Ingrid Seward, editor of Majesty magazine, author of more than a dozen books about royalty, could hardly be better better placed to write this comprehensive account of Prince Philip’s life so far.
Tom Sainsbury has delivered magnificent prose commentaries on the personalities of a vast range of this country's inhabitants.
Tana Douglas says she was 16 years old when she took her first job as a roadie with AC/DC in the early 1970s.
Dawn French's latest novel is an easy read for those who appreciate an undemanding but heartfelt story.
Wellington author Dame Fiona Kidman has been appointed as the University of Otago’s inaugural Irish Writing Fellow.
The sequence of climbs on Mt Everest is the point of difference for this book, which is an enjoyable read.
The Death of Music Journalism will puzzle you, it will percuss and rant, it will shock you into a laugh, it will make you think.
Stephen Barnett has long been delving into the quirky bits of our past and has pulled together a fine collection of memories from those who answered his call.
Do you wonder what career opportunities the role of exotic dancer – ‘‘or without splitting hairs, a stripper” – might offer?
Daisy Buchanan, an award-winning journalist and non-fiction writer has taken the plunge into fiction with this novel. It sits comfortably in three genres: romance novel, erotic literature and coming-of-age story.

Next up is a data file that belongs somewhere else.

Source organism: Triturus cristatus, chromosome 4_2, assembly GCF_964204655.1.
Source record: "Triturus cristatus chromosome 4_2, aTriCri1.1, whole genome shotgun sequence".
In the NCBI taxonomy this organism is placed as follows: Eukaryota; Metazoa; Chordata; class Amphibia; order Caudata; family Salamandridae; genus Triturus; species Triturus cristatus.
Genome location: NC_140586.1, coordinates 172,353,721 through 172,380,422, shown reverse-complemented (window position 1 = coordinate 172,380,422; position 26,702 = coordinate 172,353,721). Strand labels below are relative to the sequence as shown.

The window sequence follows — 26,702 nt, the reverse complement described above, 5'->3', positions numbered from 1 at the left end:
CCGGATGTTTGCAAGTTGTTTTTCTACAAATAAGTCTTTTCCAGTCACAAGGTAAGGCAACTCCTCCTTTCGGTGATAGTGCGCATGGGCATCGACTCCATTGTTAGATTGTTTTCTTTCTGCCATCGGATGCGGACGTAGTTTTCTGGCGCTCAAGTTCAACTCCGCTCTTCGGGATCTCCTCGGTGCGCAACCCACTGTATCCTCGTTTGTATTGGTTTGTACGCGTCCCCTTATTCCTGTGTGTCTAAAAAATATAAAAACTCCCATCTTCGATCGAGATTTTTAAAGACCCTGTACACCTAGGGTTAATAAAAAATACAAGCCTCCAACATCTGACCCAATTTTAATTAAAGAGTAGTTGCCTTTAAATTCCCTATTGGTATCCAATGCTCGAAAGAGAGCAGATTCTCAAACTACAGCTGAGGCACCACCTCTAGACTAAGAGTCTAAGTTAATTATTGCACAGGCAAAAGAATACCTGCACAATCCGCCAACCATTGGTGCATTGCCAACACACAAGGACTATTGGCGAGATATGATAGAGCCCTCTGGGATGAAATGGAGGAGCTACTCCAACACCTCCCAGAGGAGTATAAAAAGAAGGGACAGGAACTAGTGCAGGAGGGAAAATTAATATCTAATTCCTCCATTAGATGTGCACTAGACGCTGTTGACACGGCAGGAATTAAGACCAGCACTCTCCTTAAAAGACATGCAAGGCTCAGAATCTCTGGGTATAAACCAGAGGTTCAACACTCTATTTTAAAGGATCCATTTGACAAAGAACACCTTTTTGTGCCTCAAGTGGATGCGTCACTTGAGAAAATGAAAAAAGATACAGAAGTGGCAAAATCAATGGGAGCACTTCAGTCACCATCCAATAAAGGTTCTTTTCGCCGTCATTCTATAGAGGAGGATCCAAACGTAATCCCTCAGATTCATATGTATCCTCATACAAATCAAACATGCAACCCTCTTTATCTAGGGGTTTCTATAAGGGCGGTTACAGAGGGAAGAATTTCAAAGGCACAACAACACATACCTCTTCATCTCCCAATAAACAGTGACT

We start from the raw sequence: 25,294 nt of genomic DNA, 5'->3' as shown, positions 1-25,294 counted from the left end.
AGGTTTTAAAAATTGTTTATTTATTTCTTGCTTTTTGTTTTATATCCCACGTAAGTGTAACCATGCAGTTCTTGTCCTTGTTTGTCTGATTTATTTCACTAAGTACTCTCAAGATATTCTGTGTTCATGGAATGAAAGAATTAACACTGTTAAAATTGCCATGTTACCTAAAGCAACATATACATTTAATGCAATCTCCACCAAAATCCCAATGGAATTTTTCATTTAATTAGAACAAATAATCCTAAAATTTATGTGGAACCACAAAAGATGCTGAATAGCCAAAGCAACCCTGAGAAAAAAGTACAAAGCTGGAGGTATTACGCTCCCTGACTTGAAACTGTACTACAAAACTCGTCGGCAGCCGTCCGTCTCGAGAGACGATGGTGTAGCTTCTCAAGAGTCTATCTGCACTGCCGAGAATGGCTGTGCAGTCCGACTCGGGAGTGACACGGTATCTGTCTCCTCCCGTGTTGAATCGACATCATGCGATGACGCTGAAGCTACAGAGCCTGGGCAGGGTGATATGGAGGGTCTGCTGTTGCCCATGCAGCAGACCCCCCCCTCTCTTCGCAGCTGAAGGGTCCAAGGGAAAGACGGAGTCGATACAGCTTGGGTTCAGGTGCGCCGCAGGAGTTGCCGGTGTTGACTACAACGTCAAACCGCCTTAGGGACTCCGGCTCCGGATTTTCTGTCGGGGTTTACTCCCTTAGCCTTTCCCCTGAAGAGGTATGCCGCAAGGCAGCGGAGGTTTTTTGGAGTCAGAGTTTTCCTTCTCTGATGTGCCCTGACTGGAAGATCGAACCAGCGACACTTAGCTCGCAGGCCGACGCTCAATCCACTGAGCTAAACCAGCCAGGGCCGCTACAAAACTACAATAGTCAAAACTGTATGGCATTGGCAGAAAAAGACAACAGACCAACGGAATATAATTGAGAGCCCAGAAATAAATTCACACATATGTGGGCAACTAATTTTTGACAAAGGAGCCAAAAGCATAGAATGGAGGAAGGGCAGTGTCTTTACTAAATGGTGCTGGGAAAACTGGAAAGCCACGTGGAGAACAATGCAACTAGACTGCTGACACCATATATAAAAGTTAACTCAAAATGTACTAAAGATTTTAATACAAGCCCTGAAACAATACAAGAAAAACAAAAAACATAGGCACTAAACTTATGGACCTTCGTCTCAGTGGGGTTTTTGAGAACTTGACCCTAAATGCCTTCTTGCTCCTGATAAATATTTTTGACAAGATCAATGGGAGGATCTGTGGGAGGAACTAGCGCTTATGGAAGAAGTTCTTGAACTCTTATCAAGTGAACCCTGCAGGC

Mira Harrison's latest offering serves up the same but with the backdrop of the pandemic. All four stories are set in, or related to, the same hospital, during the Covid crisis.
Eliza Miller works as an executive assistant for Gillian Webster Enterprises, a recruitment agency with conference-industry preparation as an expanding new field.
Rumaan Alam, an American novelist, has a wonderful way with words, with turns of phrase, the playful irony of the omnipresent author playing with his cast of characters, even when the plot takes us into a dark dystopian world.
That one man should have two biographies by two daughters published at much the same time is unusual but, without doubt, by now the time had come to learn more of pioneer aviator Oscar Garden.
This collection, inspired by Jacinda Ardern's declaration in the wake of the Christchurch terrorist attack that ‘‘we are all New Zealanders’’ as an exploration of life in contemporary NZ.
Whites Aviation were not the only firm taking aerial photos, but they were the biggest and their collection is now in the Alexander Turnbull Library, ready to be mined for gems by historians.
Any fan of Hilary Mantel is going to find themselves comfortably at home amongst this collection of ‘‘reviews, essays and pieces of memoir’’.
Each chapter of Pandora's Jar dives into a mythical Greek woman we might think we know - like Helen, Penelope, and Pandora herself - and shows us that actually, maybe we do not.